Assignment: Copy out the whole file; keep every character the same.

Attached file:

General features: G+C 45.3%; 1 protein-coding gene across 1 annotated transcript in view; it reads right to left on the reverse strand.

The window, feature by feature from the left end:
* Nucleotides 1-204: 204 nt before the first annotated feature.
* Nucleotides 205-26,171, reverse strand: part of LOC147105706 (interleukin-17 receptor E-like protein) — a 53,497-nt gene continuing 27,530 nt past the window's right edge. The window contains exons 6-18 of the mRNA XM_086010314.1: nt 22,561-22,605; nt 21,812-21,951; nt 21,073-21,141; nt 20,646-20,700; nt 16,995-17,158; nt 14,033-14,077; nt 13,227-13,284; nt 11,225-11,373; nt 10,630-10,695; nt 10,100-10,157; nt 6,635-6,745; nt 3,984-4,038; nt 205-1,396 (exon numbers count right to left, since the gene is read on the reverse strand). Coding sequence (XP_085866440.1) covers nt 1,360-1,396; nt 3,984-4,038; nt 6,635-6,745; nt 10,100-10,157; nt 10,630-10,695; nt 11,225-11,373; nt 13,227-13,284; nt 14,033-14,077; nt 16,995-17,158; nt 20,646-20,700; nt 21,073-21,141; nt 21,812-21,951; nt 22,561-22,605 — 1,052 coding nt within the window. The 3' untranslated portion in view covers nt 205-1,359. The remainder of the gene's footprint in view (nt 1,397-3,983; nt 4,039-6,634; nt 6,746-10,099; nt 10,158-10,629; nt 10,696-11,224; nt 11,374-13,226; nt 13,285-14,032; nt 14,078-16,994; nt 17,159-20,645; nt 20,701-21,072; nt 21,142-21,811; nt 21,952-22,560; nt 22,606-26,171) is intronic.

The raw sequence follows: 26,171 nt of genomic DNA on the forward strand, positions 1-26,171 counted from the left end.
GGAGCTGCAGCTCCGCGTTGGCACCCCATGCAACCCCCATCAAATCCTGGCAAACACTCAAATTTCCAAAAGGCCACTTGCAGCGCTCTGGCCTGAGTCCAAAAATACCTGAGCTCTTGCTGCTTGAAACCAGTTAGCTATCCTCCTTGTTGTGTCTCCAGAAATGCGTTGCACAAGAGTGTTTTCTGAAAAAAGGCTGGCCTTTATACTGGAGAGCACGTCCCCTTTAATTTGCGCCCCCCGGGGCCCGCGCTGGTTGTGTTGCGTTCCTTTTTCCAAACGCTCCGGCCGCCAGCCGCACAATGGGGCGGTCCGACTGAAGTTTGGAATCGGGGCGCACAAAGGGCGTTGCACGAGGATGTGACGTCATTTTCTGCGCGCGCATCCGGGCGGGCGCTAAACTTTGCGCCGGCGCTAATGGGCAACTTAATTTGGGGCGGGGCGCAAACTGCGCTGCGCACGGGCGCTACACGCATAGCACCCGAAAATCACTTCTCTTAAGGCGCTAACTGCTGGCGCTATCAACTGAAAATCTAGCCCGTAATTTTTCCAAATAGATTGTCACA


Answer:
General features: G+C 45.3%; 1 protein-coding gene across 1 annotated transcript in view; it reads right to left on the reverse strand.

The window, feature by feature from the left end:
* Nucleotides 1-204: 204 nt before the first annotated feature.
* Nucleotides 205-26,171, reverse strand: part of LOC147105706 (interleukin-17 receptor E-like protein) — a 53,497-nt gene continuing 27,530 nt past the window's right edge. The window contains exons 6-18 of the mRNA XM_086010314.1: nt 22,561-22,605; nt 21,812-21,951; nt 21,073-21,141; nt 20,646-20,700; nt 16,995-17,158; nt 14,033-14,077; nt 13,227-13,284; nt 11,225-11,373; nt 10,630-10,695; nt 10,100-10,157; nt 6,635-6,745; nt 3,984-4,038; nt 205-1,396 (exon numbers count right to left, since the gene is read on the reverse strand). Coding sequence (XP_085866440.1) covers nt 1,360-1,396; nt 3,984-4,038; nt 6,635-6,745; nt 10,100-10,157; nt 10,630-10,695; nt 11,225-11,373; nt 13,227-13,284; nt 14,033-14,077; nt 16,995-17,158; nt 20,646-20,700; nt 21,073-21,141; nt 21,812-21,951; nt 22,561-22,605 — 1,052 coding nt within the window. The 3' untranslated portion in view covers nt 205-1,359. The remainder of the gene's footprint in view (nt 1,397-3,983; nt 4,039-6,634; nt 6,746-10,099; nt 10,158-10,629; nt 10,696-11,224; nt 11,374-13,226; nt 13,285-14,032; nt 14,078-16,994; nt 17,159-20,645; nt 20,701-21,072; nt 21,142-21,811; nt 21,952-22,560; nt 22,606-26,171) is intronic.

The raw sequence follows: 26,171 nt of genomic DNA on the forward strand, positions 1-26,171 counted from the left end.
GGAGCTGCAGCTCCGCGTTGGCACCCCATGCAACCCCCATCAAATCCTGGCAAACACTCAAATTTCCAAAAGGCCACTTGCAGCGCTCTGGCCTGAGTCCAAAAATACCTGAGCTCTTGCTGCTTGAAACCAGTTAGCTATCCTCCTTGTTGTGTCTCCAGAAATGCGTTGCACAAGAGTGTTTTCTGAAAAAAGGCTGGCCTTTATACTGGAGAGCACGTCCCCTTTAATTTGCGCCCCCCGGGGCCCGCGCTGGTTGTGTTGCGTTCCTTTTTCCAAACGCTCCGGCCGCCAGCCGCACAATGGGGCGGTCCGACTGAAGTTTGGAATCGGGGCGCACAAAGGGCGTTGCACGAGGATGTGACGTCATTTTCTGCGCGCGCATCCGGGCGGGCGCTAAACTTTGCGCCGGCGCTAATGGGCAACTTAATTTGGGGCGGGGCGCAAACTGCGCTGCGCACGGGCGCTACACGCATAGCACCCGAAAATCACTTCTCTTAAGGCGCTAACTGCTGGCGCTATCAACTGAAAATCTAGCCCGTAATTTTTCCAAATAGATTGTCACA